About Carroll Leather
Carroll upholstery leather hides are produced using premium cowhide and tanning methods to ensure quality and satisfaction featuring leather strength and durability that will last for years. Each pattern features unique tanning and finishing which creates a remarkable leather that showcases natural beauty in a variety of looks, colors and textures. These soft and supple hides are ideal leather for upholstery and for garments, chaps, handbags and other leather goods.
The Carroll Leather company has been manufacturing high quality leather for nearly half a century. The family-owned leather upholstery company has grown from only focusing on genuine leather wallets to being a leading continent-wide supplier of the highest quality genuine leather hides for all kinds of leather applications.
Carroll Leather sources their premium genuine leather hides from sustainable methods. All hides come from natural byproduct of local farming and ranching from locations in South America and Europe, meaning that the animals aren’t expressly grown for leather production. Coupled with ethical sourcing from environmentally-conscious tanneries and a broad leather scrap re-purposing program, Carroll Leather customers can rest easy that they are getting a truly sustainable leather product.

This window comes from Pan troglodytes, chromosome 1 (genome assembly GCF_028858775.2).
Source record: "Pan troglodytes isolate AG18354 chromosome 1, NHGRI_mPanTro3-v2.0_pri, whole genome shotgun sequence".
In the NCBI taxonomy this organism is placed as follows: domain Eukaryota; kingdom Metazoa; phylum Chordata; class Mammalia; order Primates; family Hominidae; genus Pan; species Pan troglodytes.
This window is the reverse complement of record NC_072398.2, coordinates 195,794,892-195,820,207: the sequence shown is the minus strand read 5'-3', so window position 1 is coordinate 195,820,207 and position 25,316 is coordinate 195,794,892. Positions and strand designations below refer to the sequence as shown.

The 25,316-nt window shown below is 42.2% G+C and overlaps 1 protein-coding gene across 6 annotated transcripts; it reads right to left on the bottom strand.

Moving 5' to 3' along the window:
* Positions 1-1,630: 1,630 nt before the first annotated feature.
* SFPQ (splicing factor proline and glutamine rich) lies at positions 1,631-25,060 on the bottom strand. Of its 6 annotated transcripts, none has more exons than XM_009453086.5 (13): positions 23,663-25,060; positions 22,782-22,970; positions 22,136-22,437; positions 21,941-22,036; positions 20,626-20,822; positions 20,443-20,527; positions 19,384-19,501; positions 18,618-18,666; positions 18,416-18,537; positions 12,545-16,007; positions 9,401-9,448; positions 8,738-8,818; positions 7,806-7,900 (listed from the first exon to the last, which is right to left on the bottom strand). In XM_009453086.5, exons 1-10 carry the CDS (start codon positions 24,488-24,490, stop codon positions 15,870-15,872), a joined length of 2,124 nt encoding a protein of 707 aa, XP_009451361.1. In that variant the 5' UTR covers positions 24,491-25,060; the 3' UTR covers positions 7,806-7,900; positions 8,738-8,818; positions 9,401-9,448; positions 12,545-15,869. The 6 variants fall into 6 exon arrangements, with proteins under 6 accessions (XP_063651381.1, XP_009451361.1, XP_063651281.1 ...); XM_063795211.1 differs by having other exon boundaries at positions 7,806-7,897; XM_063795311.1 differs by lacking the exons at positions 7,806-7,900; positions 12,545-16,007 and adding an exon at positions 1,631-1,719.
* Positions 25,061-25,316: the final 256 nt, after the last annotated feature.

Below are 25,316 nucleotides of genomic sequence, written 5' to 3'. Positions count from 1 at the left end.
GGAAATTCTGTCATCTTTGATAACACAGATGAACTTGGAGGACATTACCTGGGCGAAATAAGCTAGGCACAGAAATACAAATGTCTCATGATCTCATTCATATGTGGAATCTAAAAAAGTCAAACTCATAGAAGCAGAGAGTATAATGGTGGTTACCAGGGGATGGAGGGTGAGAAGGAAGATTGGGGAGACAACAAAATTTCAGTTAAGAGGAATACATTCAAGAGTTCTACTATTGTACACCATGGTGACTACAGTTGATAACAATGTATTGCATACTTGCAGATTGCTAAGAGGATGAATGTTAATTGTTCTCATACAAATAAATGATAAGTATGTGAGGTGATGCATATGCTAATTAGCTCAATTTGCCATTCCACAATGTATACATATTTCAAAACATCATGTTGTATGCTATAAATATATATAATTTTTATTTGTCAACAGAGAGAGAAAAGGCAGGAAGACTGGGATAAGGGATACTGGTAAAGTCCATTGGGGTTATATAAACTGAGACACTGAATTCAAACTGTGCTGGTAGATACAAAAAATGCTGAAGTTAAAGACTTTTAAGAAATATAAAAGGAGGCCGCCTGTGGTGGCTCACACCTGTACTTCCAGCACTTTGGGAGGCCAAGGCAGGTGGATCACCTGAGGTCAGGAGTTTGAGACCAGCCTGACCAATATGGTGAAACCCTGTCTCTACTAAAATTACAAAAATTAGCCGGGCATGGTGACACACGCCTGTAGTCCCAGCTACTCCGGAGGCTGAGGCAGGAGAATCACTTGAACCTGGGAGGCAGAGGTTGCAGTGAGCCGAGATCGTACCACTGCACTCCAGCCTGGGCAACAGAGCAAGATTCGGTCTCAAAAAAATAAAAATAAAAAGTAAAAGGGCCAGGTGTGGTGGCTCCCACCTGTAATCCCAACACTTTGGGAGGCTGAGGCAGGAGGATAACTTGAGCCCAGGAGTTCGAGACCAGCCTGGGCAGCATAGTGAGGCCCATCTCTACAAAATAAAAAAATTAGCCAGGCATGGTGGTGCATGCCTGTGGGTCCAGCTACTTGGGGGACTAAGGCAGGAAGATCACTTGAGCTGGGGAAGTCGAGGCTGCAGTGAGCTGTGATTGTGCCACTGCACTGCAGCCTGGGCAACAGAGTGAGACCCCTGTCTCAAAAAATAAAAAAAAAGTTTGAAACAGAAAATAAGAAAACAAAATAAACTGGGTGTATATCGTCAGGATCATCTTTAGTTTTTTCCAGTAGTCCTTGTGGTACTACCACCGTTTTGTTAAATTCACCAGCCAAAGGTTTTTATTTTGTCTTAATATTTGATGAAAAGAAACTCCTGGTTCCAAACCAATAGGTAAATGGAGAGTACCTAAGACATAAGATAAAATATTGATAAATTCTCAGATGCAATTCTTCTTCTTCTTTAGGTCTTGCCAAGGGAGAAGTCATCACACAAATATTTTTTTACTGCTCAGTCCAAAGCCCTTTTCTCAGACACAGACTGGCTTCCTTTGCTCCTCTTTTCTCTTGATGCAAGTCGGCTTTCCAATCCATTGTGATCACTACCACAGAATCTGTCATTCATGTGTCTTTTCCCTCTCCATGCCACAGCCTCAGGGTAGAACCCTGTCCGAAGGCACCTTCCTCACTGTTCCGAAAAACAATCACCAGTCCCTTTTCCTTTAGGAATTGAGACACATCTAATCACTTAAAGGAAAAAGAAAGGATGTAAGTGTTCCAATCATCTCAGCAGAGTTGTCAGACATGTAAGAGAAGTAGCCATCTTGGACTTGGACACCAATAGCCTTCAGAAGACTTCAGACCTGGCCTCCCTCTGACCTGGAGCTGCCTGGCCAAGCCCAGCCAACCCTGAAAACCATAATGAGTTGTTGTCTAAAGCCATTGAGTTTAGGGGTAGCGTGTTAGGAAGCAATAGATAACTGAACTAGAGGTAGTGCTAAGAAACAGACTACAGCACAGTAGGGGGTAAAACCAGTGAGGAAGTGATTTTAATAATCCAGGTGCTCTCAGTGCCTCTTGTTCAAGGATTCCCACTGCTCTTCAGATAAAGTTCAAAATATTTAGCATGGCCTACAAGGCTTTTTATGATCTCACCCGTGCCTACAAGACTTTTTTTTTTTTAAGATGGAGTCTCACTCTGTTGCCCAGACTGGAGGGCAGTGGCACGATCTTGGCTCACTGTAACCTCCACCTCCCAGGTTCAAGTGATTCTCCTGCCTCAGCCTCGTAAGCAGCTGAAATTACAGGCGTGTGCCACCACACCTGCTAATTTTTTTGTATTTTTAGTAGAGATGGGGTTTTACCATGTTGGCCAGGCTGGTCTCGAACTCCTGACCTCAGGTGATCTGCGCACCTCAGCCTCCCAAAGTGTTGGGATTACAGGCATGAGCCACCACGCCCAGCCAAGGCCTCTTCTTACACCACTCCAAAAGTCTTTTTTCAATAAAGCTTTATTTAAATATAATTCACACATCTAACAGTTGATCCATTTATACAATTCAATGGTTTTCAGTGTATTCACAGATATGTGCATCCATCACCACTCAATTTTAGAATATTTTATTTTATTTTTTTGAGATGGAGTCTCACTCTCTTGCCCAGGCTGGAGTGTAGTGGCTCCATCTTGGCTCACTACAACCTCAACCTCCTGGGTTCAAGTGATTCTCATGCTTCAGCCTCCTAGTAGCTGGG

Genuine Leather FAQs
What is “genuine leather”, or what does “genuine” leather mean?
“Genuine leather” is a term used to define any product that is made of authentic, real leather sourced from raw animal hides often bovine, or cows, bulls and steers.
How do you clean genuine leather?
The process of cleaning genuine leather upholstery is very simple, though you need to take care to treat the materials delicately to preserve its quality. Whether you’re cleaning genuine leather sofa, purse, belt, or shoes, the process will be the same:
- Mix a solution of luke warm water and dish soap (aim for a 10:1 ratio).
- With a soft, clean cloth, lightly dab the water and soap mixture so the cloth soaks up some of the cleaning material
- For the dirty or affected area, gently wipe the area in a circular motion taking care not to push too much water into the leather material (too much water can damage genuine leather).
- With a clean, soft cloth, dab and wipe the area to remove the excess soap and water.
- Make sure to leave the area well ventilated and allow it to air dry.
- For grease stains, use a wet cloth and baking soda or cornstarch to dab at the greasy area. Allow the material to sit overnight so that the soda or starch can soak up the grease. Wipe off the excess cleaning material with a dry cloth the next day.